Markets Rebounding, But Job Growth Key To Sustaining Gains
By Joshua H. Silavent - Staff Writer
January 15, 2013 - The real estate industry has faced the toughest of times in recent years, but things stabilized across all sectors in 2012 and 2013 promises modest growth. Single- and multi-family housing continues to rebound well. “Expect slow and steady improvement in the housing market” in 2013, said Gary Painter, director of research at the USC Lusk Center for Real Estate. “There might be a couple dips here and there,” but nothing major, he added.
Meanwhile, the commercial sector is likely to see new construction and improved sales as employment numbers improve. But there are a number of caveats that could inhibit gains throughout the year.
Single-Family Housing: Inventory Shortage Poses Risk Of Pricing Bubble
The local housing industry turned from a buyer’s market to a seller’s market in the last quarter of 2012, said Tammy Newland, operating principal with Keller Williams Realty in Los Alamitos. As inventory crept lower and sales prices made steady gains, the market shifted away from the norm of the past few years.
But the very elements that produced in the market last year now pose a risk to continued recovery. “The biggest thing that we need in order to stimulate the economy is inventory,” Newland said. “We have nothing to sell.”
Banks have been holding onto lots of distressed properties over much of the last year, waiting to release them as sales prices continued upward. There is little expectation that they would flood the market with foreclosed or short sale properties in 2013, but rather will likely strategically unfurl them as the market warrants. Either way, without increases in inventory, “I think we are going to run the risk of having a pricing bubble of sorts,” said Phil Jones, managing partner with Coldwell Banker Coastal Alliance.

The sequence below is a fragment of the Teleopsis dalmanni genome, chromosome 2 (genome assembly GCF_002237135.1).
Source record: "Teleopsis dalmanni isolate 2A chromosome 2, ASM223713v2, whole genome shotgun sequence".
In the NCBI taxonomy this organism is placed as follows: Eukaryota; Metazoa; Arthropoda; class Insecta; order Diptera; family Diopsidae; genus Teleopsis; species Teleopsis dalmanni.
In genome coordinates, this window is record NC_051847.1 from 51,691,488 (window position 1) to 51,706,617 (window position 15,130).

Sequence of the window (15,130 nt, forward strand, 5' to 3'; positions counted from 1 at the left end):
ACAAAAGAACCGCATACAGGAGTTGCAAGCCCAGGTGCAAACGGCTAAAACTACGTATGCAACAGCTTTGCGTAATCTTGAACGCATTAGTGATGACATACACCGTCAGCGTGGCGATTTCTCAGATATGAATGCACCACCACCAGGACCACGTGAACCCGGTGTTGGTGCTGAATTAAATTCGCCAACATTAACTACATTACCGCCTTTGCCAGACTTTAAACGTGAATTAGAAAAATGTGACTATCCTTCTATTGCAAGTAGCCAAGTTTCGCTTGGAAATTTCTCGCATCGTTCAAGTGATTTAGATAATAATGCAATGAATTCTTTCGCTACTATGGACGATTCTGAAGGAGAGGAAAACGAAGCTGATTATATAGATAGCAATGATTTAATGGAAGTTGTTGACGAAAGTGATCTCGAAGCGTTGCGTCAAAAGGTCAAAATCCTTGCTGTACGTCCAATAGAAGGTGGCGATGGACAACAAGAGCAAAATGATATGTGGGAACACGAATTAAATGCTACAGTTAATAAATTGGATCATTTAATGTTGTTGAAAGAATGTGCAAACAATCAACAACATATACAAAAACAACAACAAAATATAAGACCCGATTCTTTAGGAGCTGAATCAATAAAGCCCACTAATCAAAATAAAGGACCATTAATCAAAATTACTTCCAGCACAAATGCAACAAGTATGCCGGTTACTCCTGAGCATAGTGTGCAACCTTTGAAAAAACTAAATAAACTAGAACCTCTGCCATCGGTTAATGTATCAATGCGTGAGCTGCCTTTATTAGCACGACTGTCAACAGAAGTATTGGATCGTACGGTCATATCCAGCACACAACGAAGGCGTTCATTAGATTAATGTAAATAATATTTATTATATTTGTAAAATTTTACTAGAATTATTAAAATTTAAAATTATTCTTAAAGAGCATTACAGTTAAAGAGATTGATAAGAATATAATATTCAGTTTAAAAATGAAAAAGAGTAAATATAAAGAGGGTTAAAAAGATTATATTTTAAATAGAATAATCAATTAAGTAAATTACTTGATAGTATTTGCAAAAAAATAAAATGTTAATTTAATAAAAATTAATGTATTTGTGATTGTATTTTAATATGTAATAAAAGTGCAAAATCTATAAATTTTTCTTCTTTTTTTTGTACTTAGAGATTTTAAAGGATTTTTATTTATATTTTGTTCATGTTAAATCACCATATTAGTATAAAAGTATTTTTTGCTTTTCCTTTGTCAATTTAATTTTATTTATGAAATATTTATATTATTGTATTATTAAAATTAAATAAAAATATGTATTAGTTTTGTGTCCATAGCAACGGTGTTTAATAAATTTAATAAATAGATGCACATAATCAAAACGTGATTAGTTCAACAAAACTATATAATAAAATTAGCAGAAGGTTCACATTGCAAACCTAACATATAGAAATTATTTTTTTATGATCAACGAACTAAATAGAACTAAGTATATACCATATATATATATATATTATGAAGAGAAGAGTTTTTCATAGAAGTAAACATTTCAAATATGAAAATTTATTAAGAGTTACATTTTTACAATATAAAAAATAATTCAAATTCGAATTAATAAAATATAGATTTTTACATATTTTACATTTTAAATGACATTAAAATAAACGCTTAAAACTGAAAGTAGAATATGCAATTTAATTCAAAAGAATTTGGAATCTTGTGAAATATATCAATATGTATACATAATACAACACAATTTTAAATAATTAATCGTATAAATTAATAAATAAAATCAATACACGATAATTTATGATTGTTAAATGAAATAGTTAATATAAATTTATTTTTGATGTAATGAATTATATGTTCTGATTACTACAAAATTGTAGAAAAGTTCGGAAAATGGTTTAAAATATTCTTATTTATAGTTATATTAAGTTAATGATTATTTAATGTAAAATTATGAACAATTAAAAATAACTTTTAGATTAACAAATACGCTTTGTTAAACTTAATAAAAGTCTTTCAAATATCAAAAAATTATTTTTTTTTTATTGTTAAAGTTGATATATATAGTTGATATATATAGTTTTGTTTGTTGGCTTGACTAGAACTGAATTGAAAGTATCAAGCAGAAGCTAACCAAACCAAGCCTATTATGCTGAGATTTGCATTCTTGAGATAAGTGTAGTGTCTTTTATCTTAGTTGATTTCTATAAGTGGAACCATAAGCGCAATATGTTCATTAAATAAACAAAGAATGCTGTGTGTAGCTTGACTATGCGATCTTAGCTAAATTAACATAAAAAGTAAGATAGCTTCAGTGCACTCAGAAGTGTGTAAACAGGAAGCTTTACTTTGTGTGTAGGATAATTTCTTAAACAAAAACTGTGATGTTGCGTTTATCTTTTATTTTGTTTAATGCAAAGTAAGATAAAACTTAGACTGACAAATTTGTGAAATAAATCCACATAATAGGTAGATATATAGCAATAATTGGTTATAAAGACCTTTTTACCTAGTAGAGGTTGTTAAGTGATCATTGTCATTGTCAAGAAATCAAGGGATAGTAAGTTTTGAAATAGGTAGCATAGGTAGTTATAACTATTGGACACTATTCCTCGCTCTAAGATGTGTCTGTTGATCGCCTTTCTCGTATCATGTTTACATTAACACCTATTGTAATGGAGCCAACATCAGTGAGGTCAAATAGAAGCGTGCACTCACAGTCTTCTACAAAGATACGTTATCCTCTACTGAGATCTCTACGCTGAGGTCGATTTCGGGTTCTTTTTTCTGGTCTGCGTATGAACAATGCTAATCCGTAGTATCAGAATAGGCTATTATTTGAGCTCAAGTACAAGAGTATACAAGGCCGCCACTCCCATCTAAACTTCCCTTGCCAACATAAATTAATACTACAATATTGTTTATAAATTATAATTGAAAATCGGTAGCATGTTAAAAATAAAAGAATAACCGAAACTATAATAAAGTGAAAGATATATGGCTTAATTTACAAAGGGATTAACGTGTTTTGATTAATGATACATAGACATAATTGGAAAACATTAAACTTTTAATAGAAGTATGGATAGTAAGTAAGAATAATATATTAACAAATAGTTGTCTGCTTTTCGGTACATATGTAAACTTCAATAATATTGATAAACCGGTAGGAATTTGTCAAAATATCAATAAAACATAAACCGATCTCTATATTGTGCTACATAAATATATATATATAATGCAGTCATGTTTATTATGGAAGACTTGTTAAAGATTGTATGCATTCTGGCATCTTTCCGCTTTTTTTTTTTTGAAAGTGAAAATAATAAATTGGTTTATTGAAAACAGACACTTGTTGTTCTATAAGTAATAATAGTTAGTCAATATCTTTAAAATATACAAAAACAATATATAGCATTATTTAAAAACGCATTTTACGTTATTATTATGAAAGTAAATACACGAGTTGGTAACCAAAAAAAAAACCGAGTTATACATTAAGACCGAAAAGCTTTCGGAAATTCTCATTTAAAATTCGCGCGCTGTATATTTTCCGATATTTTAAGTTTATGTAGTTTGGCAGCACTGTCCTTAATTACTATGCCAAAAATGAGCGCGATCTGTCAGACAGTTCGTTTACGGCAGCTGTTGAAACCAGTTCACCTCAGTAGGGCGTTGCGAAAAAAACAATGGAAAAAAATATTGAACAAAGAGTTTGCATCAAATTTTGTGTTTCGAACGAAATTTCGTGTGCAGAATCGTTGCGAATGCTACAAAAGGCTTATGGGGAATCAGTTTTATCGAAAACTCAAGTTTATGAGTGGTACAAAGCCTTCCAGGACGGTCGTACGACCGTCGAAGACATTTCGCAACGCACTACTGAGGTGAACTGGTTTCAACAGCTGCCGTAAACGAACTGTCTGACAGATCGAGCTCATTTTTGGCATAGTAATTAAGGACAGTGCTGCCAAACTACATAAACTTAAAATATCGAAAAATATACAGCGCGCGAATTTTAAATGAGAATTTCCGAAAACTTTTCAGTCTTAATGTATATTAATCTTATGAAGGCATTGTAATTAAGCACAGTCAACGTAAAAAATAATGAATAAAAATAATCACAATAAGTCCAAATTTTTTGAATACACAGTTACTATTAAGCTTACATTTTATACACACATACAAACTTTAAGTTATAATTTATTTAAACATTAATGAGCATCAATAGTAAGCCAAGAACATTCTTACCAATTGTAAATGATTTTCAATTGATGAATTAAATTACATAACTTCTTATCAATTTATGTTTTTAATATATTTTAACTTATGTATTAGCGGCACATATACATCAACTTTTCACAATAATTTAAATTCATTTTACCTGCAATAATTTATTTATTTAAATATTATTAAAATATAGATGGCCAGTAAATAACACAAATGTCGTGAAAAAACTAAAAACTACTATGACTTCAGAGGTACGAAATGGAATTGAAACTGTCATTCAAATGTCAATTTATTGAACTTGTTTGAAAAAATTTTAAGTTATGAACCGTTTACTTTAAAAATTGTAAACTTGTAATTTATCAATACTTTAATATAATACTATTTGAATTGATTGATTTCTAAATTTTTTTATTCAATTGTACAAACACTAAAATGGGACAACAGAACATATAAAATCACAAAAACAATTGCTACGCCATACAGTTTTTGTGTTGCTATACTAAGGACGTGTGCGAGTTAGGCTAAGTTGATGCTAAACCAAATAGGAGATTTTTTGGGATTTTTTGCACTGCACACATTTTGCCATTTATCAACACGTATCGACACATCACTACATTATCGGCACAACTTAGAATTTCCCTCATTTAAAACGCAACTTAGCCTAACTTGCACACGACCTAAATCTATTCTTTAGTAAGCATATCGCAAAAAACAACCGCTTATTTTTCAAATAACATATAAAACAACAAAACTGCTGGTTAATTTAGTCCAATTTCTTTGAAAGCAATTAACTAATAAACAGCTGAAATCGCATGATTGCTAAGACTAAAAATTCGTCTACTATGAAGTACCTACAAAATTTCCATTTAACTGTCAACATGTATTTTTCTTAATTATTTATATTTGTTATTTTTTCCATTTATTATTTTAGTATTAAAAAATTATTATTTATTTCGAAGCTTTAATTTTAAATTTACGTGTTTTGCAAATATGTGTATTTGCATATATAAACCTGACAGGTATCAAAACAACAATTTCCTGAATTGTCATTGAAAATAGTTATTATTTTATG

Jones said that with increased inventory, the Long Beach housing market could see a 10 percent jump in sales in 2013. “I’m hopeful we will not see price increases above 5 percent,” he added.
There has been some talk recently in Washington of eliminating the mortgage interest tax deduction as part of broader tax reform, but both Jones and Newland said it’s not likely that this politically popular credit will go away. Moreover, both believe the government is all but done with its housing and debt relief programs, which in some ways artificialized recovery rates in prior years. These programs “just didn’t prove to be overly successful,” Jones said.
The luxury housing market continues to remain “hot,” Newland said, particularly as foreign and cash investors enter the market. Additionally, these same investors have pushed the housing recovery along in the last year.
Interest rates are likely to remain near historic lows throughout the year unless there is dramatic improvement in the labor market. The Federal Reserve has said it will tie rates directly to employment levels. Meanwhile, financing remains difficult to come by for some prospective homebuyers, but banks are slowly easing restrictions. “I think, overall, it’s a reasonably positive view for the next few years,” Jones said.
Multi-Family: Apartment Sector Returning To Form